After several months of searching, Fr. Smith realized that God was, in fact, opening the door to the seminary for him and not just closing the door to something else.
Years later, they ministered together as priests in Columbia.
Fr. Smith noted that Fr. Pardee was intensely oriented toward social justice.
“He focused on preaching and assisting the poor — and he defined ‘the poor’ broadly,” said Fr. Smith.
For instance, Fr. Pardee considered college students to be poor in terms of having their interests recognized and reflected in ministry.
“He was always concerned about them getting lost in the shuffle,” said Fr. Smith.
He brought that same level of passion and concern to ministering to the men in prison in Jefferson City.
His affinity for presenting the unvarnished truth caused him trouble from time to time.
“He didn’t sugarcoat things,” said Fr. Smith. “I think he was constitutionally incapable of lying.”
Once after a gathering at the Rolla Newman Center, Fr. Smith noticed Fr. Pardee digging through the trash, gathering aluminum cans to return for recycling.
Fr. Smith said, “That’s gross! Your hands are gonna’ be filthy!’”
Fr. Pardee replied: “It’s better than throwing money away. Besides, isn’t that what soap is for?”
Passion for the Word
Fr. Pardee believed Mass was too important for anyone to miss it, and that it should always start on time.
He found tremendous joy in proclaiming the Word and celebrating the sacraments.
“I love to preach!” he once stated. “The Word of God is so rich and full and powerful. Every time I read and pray over and proclaim Scripture, it just blows me away spiritually, like I’m reading it for the first time.”
“Father had a certain joy about him when he was doing ministry. Sometimes, it just made him light up,” said Fr. Doke, who was a member of St. Thomas More Newman Center parish for seven years before entering the seminary.
Fr. Pardee was Fr. Doke’s pastor for much of his time in Columbia, and they later ministered together as priests in Rolla.
Fr. Pardee subtly kept the idea of Priesthood and religious life in the minds of the students in his Bible studies.
“He was very big on vocations — all vocations,” said Fr. Doke. “I mean, I remember him trying to ‘set people up’ at the Newman Center.”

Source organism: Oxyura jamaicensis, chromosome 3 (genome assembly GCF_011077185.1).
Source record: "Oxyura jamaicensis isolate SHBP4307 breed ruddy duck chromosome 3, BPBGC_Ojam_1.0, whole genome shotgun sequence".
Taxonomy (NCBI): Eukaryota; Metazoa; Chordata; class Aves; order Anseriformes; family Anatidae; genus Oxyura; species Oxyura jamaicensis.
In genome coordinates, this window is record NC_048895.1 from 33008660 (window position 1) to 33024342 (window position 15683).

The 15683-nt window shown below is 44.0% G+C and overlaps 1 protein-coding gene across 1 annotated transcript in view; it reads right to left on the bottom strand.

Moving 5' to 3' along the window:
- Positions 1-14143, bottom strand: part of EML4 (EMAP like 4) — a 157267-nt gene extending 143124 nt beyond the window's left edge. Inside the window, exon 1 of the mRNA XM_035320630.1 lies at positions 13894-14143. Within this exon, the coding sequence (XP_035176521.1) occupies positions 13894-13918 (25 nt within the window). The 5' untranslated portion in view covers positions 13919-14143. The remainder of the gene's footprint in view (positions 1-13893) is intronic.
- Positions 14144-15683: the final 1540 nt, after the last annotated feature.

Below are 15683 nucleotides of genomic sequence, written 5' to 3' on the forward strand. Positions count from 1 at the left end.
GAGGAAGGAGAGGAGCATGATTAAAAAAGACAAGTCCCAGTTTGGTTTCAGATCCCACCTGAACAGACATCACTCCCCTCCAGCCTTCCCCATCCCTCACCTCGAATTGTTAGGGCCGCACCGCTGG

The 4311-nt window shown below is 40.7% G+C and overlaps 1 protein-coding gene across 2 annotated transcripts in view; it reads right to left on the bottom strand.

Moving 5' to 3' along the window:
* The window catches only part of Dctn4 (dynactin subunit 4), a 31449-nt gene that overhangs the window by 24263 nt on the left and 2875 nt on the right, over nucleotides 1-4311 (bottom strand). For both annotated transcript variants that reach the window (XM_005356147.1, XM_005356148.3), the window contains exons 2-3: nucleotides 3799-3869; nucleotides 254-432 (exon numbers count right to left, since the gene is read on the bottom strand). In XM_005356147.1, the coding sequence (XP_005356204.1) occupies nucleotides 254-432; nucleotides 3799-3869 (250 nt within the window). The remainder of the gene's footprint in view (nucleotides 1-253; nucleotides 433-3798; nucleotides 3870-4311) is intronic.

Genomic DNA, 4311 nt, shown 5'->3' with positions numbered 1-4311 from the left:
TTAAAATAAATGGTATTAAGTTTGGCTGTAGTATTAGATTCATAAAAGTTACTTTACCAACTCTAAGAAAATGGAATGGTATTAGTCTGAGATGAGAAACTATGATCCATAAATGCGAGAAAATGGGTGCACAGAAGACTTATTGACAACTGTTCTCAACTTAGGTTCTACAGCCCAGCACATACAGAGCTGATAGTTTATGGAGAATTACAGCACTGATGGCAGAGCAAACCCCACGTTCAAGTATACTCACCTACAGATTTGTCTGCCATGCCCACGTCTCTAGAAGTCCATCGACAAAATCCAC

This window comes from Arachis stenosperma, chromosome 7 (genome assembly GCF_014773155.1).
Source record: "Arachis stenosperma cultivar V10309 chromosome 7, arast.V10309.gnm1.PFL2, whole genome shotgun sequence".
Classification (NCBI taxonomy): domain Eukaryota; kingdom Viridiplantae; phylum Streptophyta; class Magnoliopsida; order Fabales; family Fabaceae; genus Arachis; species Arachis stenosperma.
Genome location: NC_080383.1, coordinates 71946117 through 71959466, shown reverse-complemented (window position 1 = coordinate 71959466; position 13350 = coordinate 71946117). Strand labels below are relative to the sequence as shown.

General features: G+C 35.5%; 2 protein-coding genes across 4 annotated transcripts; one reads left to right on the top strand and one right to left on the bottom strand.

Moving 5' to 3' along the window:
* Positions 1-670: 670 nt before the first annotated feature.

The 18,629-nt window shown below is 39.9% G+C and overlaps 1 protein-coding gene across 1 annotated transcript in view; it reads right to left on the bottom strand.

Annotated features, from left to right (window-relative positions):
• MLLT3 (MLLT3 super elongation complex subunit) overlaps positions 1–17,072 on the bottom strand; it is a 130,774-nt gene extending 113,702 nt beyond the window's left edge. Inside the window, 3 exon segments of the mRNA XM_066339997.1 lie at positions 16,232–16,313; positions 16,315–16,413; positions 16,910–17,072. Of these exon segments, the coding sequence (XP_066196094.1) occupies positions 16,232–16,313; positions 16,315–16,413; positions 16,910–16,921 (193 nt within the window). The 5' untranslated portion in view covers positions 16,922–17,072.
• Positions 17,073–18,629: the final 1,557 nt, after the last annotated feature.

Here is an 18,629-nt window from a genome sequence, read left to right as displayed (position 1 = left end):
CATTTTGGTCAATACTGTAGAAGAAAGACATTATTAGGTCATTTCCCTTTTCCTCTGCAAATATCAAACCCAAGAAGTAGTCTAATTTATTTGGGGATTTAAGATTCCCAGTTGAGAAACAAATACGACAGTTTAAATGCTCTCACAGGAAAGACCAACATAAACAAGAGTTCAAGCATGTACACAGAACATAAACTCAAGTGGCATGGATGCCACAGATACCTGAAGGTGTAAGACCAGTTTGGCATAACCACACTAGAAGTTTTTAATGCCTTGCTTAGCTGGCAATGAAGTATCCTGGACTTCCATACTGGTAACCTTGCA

Fr. Pardee never had a serious talk with Fr. Doke about considering the Priesthood. He just kept asking, “So, are you ready for seminary?”
“I think he was a little surprised when I called his bluff,” said Fr. Doke.
“Just common sense”
Fr. Pardee believed going to Mass and studying the Bible needed to lead people to ongoing conversion.
“Father modeled that every day of his life,” said Fr. Doke. “He always set a high standard, but it wasn’t something you couldn’t reach.”
He was notoriously frugal.
“He had a knack for getting stuff done on a budget and sticking to it,” said Fr. Doke. “One time, I asked him, ‘What’s the secret to that?’ He said, ‘Just common sense.’”
Fr. Pardee would spend most of his days off with his parents, helping tend the cattle and the grapes.
After they died, he continued the laborious task of pruning and harvesting, often with help from nearby friends.
A consummate traveler, he spent time visiting all 50 U.S. states and more than 100 countries.
“It feels like family no matter where I go,” he once said. “Being Catholic, it’s interesting to go to church in Qatar and Mali and Bulgaria and feel right at home.”
He was strong in his challenge to people to live up to their commitments.
He believed in the power of prayer, along with God’s overwhelming generosity, and in the intercession of St. Anthony of Padua and Pope St. John Paul II that sustained him in ministry.
“The abundance of concern, generosity, care and prayers you have shown me is amazing to me,” he wrote to the people of St. Peter parish in Jefferson City a few weeks after beginning his treatment. “The world is filled with good — filled with God — shown in your very goodness.”
For his Funeral Mass and visitation, his earthly remains will rest near the place before the altar where he lay prostrate during his Ordination Mass 35 years ago.
He recalled that moment vividly while offering the Funeral Mass for his father in that same church in 2009.
“I see now how rich these signs are — rich beyond anything I could imagine because of all these experiences and all of these connections I have,” he said.